Security was a top priority during Windows Vista development. In Windows XP, every user is set up as an administrator by default (unless added through Computer Management). As a result, most home users ran all their software with Administrator access. However, this left most users unwittingly open to potential security threats, such as hacking and malware downloads. A large amount of existing software doesn’t run well as a standard user, due to developers not implementing the principle of least privilege in their design and testing. For example, many poorly written applications often assume incorrectly that they will have read and write access to the entire filesystem and system Registry. Denying such an application access to any of these assumed rights can cause the application to fail. Sometimes, a person logged on as a standard user under Windows XP can't perform user-specific tasks such as changing the system clock and calendar, changing the computer's time zone, or changing the computer's power management settings due to so-called "LUA bugs". User Account Control in Windows Vista improves this by limiting application software to standard user privileges until an administrator authorizes an increase in privilege level. In this way, UAC prevents users from making inadvertent changes to system settings and locks down the computer to prevent unauthorized applications from installing or performing malicious actions. Windows Vista is able to work around many LUA bugs in third party applications with its file and Registry virtualisation feature, as well as application compatibility shims. Internet Explorer 7's Protected Mode utilizes User Account Control to isolate IE from other applications and prevent it from writing content to any location, except the Temporary Internet Files folder. Internet Explorer 7 is available for XP, but does not support Protected Mode on XP. Windows Vista also includes Windows Defender, a spyware scanning and removal tool that is also available for Windows XP for free. Enterprise and Ultimate editions of Windows Vista include BitLocker Drive Encryption, which aims to help protect data in the case of stolen devices.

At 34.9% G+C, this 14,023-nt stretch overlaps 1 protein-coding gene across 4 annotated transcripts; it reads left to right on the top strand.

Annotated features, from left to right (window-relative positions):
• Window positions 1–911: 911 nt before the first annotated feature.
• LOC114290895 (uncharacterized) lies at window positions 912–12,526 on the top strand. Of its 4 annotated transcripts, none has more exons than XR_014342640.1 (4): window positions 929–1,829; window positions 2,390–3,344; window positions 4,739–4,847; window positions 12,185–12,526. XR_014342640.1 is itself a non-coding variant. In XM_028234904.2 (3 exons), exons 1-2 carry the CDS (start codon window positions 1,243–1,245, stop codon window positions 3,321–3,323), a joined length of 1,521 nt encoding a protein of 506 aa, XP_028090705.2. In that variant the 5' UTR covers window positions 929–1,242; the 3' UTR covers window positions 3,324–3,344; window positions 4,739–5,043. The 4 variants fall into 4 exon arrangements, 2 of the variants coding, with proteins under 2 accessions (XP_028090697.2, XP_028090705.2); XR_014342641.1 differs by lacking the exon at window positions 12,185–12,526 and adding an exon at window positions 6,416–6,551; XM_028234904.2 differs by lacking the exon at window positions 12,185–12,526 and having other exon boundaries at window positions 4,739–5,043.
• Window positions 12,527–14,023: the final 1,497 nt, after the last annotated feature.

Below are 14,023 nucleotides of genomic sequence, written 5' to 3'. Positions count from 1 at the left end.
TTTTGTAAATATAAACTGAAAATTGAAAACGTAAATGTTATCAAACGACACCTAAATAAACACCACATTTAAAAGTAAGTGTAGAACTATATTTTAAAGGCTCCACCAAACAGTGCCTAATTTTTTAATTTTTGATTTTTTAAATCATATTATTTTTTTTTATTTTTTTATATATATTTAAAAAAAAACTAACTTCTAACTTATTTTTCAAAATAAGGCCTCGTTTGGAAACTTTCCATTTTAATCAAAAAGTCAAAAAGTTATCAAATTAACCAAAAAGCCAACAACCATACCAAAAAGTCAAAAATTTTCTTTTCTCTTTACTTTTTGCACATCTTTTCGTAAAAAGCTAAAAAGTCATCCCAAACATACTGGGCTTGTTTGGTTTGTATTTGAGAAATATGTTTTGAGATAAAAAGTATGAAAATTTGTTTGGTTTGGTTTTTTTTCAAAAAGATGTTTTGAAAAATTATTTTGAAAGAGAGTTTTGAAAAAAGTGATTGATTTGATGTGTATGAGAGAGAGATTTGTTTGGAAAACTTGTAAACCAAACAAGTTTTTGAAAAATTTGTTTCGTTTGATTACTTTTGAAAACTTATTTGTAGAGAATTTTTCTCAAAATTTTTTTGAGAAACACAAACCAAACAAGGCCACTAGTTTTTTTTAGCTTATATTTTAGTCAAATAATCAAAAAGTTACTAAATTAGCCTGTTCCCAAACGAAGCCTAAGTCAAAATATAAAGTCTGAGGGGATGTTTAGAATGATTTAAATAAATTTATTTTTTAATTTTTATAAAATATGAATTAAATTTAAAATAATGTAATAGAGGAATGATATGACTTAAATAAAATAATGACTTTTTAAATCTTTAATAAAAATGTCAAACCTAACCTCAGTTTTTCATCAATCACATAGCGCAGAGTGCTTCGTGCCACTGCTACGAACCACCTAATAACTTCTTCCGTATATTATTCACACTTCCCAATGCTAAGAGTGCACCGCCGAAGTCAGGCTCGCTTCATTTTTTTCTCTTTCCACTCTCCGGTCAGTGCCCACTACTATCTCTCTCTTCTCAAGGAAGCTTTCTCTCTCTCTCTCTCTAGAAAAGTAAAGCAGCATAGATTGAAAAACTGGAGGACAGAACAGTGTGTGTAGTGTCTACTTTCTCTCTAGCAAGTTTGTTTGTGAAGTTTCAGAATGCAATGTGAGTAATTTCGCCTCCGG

Vista implements address space layout randomization, that makes it considerably more difficult for malicious code to exploit Return-to-libc attacks than on previous versions of Windows, particularly on 64-bit systems. Furthermore, Vista implements heap management enhancements that make it much more difficult to carry out buffer overflow attacks.
64-bit editions of Windows Vista require all kernel-mode drivers to be digitally signed, initially making it difficult for rootkits to install until Alureon managed to overcome this obstacle in 2010 by subverting the master boot record.
The firewall in Vista has been rewritten, allowing both outbound as well as inbound traffic to be blocked.
|Feature||Windows XP||Windows Vista||Windows 7|
|Windows Defender||Available as a free download||Yes||Yes|
|Windows Security Center||Yes (starting w/ SP2)||Yes||Yes|
|BitLocker Drive Encryption||No||Yes (Enterprise and Ultimate only)||Yes (Enterprise and Ultimate only)|
|Parental controls||Some (Internet Explorer allows parental control of web browsing)||Yes||Yes|
|User Account Control||No||Yes||Yes|
|Data Execution Prevention||Yes (starting w/ SP2)||Yes||Yes|
Read more about this topic: Comparison Of Windows Vista And Windows XP
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